AP: What made you want to write your own opera, "Prima Donna"?
Wainwright: It really is a kind of homage to my love of the art form, and to my first foray into that universe, which is a pretty big step to take. Anyway, the establishment, meaning the critics ... love it, but there's another pretty solid group that are very, very upset that I'm writing something musical. They find it sacrilegious to try and make something that people can hum, so I'm just running into a lot of realities when you really go into the classical world. It's a very demanding, very difficult, very rigid place and I am certainly not like that myself. I mean, look at my hair! So yes, it's a journey.
AP: You've worked across a lot of different genres and mediums. Have you ever just wanted to stop and focus on one?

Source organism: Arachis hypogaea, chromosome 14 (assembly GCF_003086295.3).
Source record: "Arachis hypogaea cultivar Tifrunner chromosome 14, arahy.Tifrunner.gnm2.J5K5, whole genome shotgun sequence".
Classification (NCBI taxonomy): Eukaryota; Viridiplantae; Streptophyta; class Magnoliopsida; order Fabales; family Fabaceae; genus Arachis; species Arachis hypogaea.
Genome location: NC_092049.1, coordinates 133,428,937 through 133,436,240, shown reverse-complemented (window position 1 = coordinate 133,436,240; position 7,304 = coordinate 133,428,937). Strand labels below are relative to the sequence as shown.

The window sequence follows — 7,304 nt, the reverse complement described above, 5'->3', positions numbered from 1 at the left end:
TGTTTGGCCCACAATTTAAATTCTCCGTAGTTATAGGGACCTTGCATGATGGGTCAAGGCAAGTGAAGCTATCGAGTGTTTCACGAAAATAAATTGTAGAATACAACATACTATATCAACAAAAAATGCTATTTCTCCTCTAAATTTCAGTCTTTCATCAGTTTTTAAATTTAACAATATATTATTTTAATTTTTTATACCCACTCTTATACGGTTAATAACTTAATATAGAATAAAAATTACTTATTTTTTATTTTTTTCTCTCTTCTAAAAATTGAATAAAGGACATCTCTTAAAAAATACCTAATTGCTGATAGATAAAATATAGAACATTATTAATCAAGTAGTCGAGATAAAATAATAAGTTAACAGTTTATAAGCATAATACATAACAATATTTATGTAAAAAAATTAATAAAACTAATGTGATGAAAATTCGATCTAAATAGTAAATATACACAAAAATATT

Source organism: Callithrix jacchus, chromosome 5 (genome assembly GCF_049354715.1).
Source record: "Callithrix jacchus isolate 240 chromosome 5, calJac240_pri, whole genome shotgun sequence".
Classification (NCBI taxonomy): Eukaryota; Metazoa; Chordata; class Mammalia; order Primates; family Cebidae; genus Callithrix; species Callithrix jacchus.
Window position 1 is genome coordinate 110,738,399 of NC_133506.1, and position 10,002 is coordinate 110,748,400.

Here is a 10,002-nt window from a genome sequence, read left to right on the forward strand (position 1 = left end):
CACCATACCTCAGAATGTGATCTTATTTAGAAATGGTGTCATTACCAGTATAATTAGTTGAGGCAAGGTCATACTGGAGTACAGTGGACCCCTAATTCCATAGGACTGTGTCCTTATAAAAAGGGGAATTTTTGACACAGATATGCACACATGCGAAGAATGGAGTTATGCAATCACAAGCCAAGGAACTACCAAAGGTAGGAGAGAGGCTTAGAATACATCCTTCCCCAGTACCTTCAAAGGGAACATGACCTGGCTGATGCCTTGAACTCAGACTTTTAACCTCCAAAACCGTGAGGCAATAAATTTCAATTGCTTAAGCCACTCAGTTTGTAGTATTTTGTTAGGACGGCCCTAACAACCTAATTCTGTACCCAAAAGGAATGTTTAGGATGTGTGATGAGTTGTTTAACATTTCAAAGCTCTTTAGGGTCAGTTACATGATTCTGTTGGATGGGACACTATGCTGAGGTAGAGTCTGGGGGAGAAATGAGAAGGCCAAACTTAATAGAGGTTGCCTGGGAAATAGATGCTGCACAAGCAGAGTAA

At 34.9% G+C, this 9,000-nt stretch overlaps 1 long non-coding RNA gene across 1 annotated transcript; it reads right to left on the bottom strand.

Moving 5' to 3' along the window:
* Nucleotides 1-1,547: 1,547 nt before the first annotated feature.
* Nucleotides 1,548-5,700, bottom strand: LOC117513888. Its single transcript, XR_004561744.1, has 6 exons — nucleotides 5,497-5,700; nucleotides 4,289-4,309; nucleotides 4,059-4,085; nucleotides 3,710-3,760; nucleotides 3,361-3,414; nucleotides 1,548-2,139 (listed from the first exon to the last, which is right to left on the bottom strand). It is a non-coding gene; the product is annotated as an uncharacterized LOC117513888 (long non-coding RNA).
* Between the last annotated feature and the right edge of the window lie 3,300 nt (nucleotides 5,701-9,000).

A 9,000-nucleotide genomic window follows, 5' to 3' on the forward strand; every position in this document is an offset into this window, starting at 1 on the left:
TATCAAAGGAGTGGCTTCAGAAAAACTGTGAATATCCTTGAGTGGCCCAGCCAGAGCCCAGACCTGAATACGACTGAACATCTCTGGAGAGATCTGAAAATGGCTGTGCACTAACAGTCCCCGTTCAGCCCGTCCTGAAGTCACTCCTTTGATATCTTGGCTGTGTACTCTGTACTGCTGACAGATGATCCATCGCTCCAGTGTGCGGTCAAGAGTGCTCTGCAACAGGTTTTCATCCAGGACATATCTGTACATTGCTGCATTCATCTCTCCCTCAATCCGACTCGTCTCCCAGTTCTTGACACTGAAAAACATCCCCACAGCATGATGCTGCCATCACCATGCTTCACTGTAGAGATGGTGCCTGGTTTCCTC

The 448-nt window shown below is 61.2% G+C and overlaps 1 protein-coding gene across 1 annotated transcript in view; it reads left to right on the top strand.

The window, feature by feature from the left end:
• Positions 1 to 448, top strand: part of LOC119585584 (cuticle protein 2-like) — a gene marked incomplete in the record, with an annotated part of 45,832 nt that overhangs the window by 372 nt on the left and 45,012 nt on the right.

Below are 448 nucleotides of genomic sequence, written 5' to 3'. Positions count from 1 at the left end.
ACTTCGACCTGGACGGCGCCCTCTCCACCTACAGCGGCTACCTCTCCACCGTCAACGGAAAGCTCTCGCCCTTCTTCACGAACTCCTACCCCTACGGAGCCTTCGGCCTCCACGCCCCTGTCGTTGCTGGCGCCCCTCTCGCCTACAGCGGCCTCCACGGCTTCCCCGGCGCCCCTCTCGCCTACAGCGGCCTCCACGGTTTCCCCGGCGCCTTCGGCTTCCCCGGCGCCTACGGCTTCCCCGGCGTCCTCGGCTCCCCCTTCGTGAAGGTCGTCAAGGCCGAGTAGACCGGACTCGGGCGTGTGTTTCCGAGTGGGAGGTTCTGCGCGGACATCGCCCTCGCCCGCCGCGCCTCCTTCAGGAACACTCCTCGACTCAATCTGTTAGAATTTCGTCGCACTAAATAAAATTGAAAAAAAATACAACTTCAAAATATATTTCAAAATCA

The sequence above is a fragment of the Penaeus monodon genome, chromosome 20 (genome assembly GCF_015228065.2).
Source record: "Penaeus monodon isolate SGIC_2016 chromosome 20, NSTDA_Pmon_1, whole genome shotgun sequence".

Wainwright: At this point I have laid out the field and I have a choice. I can go down the opera road, I can go down the pop road. I'd also like to try writing a musical at some point. I think that with opera, the next time I write one I will have to do that. I will have to put everything on the back burner and give myself a good five years to just slog through it, because it is a lot of work and you just want to get better. I think with pop, I'm dying to have a big pop hit now too after all this tuning. I have a new found respect for the creative juice that the pop world offers and how much fun it is.